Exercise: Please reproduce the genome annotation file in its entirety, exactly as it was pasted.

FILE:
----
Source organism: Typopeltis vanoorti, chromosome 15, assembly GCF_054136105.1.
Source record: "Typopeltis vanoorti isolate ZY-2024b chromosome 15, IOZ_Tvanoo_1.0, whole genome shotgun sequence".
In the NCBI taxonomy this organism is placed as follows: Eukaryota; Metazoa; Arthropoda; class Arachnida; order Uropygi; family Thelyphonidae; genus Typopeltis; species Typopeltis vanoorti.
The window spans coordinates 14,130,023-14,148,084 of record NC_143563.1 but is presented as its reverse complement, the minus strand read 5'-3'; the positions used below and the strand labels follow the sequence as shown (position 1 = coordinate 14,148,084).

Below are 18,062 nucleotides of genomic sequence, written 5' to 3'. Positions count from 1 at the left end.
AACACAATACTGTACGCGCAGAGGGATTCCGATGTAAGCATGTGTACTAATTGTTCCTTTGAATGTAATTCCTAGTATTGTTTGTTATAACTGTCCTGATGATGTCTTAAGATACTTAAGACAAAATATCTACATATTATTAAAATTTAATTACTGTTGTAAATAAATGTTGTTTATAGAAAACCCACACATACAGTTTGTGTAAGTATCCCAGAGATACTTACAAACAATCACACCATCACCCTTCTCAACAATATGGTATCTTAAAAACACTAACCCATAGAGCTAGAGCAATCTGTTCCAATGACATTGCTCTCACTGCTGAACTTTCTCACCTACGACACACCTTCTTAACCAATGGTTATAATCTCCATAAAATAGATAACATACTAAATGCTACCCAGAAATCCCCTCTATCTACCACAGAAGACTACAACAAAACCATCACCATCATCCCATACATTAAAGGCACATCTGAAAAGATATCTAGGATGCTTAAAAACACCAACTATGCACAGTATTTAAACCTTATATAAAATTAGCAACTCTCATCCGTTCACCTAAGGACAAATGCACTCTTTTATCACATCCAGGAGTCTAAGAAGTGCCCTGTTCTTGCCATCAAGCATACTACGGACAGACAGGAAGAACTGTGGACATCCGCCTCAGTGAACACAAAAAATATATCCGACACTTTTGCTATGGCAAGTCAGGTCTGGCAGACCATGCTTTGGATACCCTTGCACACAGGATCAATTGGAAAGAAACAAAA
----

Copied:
Source organism: Typopeltis vanoorti, chromosome 15, assembly GCF_054136105.1.
Source record: "Typopeltis vanoorti isolate ZY-2024b chromosome 15, IOZ_Tvanoo_1.0, whole genome shotgun sequence".
In the NCBI taxonomy this organism is placed as follows: Eukaryota; Metazoa; Arthropoda; class Arachnida; order Uropygi; family Thelyphonidae; genus Typopeltis; species Typopeltis vanoorti.
The window spans coordinates 14,130,023-14,148,084 of record NC_143563.1 but is presented as its reverse complement, the minus strand read 5'-3'; the positions used below and the strand labels follow the sequence as shown (position 1 = coordinate 14,148,084).

Below are 18,062 nucleotides of genomic sequence, written 5' to 3'. Positions count from 1 at the left end.
AACACAATACTGTACGCGCAGAGGGATTCCGATGTAAGCATGTGTACTAATTGTTCCTTTGAATGTAATTCCTAGTATTGTTTGTTATAACTGTCCTGATGATGTCTTAAGATACTTAAGACAAAATATCTACATATTATTAAAATTTAATTACTGTTGTAAATAAATGTTGTTTATAGAAAACCCACACATACAGTTTGTGTAAGTATCCCAGAGATACTTACAAACAATCACACCATCACCCTTCTCAACAATATGGTATCTTAAAAACACTAACCCATAGAGCTAGAGCAATCTGTTCCAATGACATTGCTCTCACTGCTGAACTTTCTCACCTACGACACACCTTCTTAACCAATGGTTATAATCTCCATAAAATAGATAACATACTAAATGCTACCCAGAAATCCCCTCTATCTACCACAGAAGACTACAACAAAACCATCACCATCATCCCATACATTAAAGGCACATCTGAAAAGATATCTAGGATGCTTAAAAACACCAACTATGCACAGTATTTAAACCTTATATAAAATTAGCAACTCTCATCCGTTCACCTAAGGACAAATGCACTCTTTTATCACATCCAGGAGTCTAAGAAGTGCCCTGTTCTTGCCATCAAGCATACTACGGACAGACAGGAAGAACTGTGGACATCCGCCTCAGTGAACACAAAAAATATATCCGACACTTTTGCTATGGCAAGTCAGGTCTGGCAGACCATGCTTTGGATACCCTTGCACACAGGATCAATTGGAAAGAAACAAAA